FOIA backlogs on the rise after record number of requests

Numerous agencies, including DHS, DoD and State, saw their backlogs jump after the public made a record number of FOIA requests last year.

Freedom of Information Act backlogs soared at some key agencies after the public filed a record number of FOIA requests in fiscal 2022.

Agencies received 928,353 requests last year and processed 878,420 requests, both record highs, according to the Justice Department’s Office of Information Policy. Agencies were required to upload their fiscal 2022 annual FOIA reports by March 1.

“Agencies will soon be posting their Chief FOIA Officer Reports, which provide helpful context to the statistics reported in the Annual FOIA Reports and detail agencies’ work in key areas of FOIA administration,” the Justice Department office wrote in a blog.

The Department of Homeland Security, which had pushed its backlog to a 10-year low in fiscal 2021, saw backlogged requests double in fiscal 2022 to 52,266 cases.

DHS received more than 542,000 FOIA requests and processed more than 500,000 requests last year, setting new records for the agency, according to its annual FOIA report.

Most FOIA requests at DHS are for people seeking their immigration records at Immigration and Customs Enforcement and U.S. Citizenship and Immigration Services, which saw 302,698 FOIA requests alone in fiscal 2022.

“In response to the surge in requests received in FY 2022, the DHS FOIA staff engaged in tremendous collaboration and coordination to provide strong customer service to the requester community,” the DHS Privacy Office wrote in the annual report.

ICE and USCIS “continued an agreement that streamlined the experience for individuals seeking personal immigration-related files.” Additionally, Secret Service staff stepped in to help USCIS with reviewing and closing backlogged files.

The Justice Department also saw its FOIA backlog rise, from 49,959 requests at the end of fiscal 2021 to 64,982 requests after fiscal 2022, according to its report. DOJ received 93,370 requests in fiscal 2022, second most out of any agency after DHS.

Meanwhile, the Defense Department’s FOIA backlog increased slightly over the course of fiscal 2022, from 17,597 backlogged requests at the beginning for the year to 18,567 at the end. DoD received 54,004 requests and processed 52,222 requests over the course of the year, according to its annual report.

The State Department’s FOIA backlog took a jump in fiscal 2022 to 18,765 backlogged requests, up from 14,941 the year before. State received 13,864 requests in fiscal 2022, but processed only 9,167 requests over that time period.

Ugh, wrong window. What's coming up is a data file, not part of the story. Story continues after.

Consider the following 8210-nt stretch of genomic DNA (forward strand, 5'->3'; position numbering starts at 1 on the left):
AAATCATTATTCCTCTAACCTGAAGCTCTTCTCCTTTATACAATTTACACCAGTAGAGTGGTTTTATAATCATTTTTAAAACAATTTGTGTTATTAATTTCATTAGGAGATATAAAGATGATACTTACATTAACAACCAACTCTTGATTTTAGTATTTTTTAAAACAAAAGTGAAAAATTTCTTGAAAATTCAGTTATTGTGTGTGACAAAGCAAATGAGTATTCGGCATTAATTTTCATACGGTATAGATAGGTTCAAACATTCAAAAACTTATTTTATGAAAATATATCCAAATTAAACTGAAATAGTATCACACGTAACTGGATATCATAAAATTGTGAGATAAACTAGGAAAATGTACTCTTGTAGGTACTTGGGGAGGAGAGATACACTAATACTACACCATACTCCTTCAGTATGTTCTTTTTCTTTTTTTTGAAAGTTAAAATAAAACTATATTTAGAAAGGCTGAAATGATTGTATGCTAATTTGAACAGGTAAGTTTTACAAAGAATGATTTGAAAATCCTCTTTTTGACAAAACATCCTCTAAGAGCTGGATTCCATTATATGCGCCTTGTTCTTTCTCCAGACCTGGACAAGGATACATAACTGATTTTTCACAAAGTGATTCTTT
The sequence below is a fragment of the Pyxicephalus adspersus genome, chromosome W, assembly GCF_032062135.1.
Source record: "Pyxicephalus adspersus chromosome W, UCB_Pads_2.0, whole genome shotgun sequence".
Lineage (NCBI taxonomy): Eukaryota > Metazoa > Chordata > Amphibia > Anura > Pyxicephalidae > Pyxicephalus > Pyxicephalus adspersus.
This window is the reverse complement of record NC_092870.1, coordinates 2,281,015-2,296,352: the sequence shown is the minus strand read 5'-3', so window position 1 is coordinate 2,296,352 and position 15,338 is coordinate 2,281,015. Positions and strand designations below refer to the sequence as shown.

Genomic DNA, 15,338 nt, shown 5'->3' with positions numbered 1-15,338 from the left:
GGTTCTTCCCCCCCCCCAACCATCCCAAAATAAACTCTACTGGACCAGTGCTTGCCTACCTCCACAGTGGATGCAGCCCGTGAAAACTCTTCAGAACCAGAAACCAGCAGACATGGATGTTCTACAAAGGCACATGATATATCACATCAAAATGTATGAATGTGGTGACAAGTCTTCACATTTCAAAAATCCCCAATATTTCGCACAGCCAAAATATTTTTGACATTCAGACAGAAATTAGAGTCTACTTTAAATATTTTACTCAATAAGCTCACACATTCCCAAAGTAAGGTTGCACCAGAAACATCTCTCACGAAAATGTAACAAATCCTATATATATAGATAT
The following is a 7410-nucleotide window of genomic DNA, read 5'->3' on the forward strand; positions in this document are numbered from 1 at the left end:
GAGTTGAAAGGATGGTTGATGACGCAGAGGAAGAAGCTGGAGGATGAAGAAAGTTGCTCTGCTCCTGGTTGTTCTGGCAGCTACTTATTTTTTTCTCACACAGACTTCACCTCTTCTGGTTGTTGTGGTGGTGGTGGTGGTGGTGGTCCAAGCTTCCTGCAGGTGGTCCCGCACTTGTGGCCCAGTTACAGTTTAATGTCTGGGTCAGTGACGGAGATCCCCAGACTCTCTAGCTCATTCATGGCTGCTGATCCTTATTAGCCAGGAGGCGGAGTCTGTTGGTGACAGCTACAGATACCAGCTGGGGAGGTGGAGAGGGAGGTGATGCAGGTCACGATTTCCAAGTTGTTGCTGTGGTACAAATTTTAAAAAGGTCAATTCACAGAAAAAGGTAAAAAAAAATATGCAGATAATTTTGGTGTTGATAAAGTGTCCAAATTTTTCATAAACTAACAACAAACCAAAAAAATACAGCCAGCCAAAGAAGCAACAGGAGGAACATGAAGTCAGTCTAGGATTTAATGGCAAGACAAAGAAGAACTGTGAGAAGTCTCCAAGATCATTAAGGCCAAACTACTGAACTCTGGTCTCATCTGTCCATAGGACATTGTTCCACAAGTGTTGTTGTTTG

The National Archives and Records Administration, on the other hand, managed to keep it backlog steady despite receiving nearly double the amount of FOIA requests last year. NARA received 14,975 requests in fiscal 2022, up from 7,725 in fiscal 2021.

But NARA’s backlog stood at 9,969 requests at the end of fiscal 2022, two requests less than the previous year. NARA’s FOIA staff managed to process 14,977 requests in fiscal 2022, more than double compared to the year before.

National action plan features FOIA actions

The rising FOIA backlogs come as the DOJ’s Office of Information Policy and other agencies consider new ways to improve FOIA under the Biden administration’s Open Government National Action Plan. Among other actions, the plan calls for “strengthening access to government information” through FOIA.

Bobak Talebian, the head of the Office of Information Policy, said OIP is updating a FOIA self-assessment toolkit with new modules to help agencies better understand milestones for proactive disclosures; how technologies can be applied to FOIA; and other ways of complying with Attorney General FOIA guidelines issued last year.

OIP is also working with the General Services Administration on common standards for FOIA technology. Talebian said the initiative was formally kicked off just one month ago.

“This is to make it easier for agencies to acquire FOIA technology, and in turn improve the efficiency and the consistency of processing requests,” Talebian said at a March 2 FOIA Advisory Committee meeting. “We believe having these standards will also help industry continue to innovate around the needs of the common needs of agencies and the requester community.”

Talebian also said OIP is planning this year to release an initial version of an interactive tool on that will help the public navigate records requests. The tool could help requesters find documents that are already available publicly or find the right agency for a particular FOIA request, according to the national action plan.



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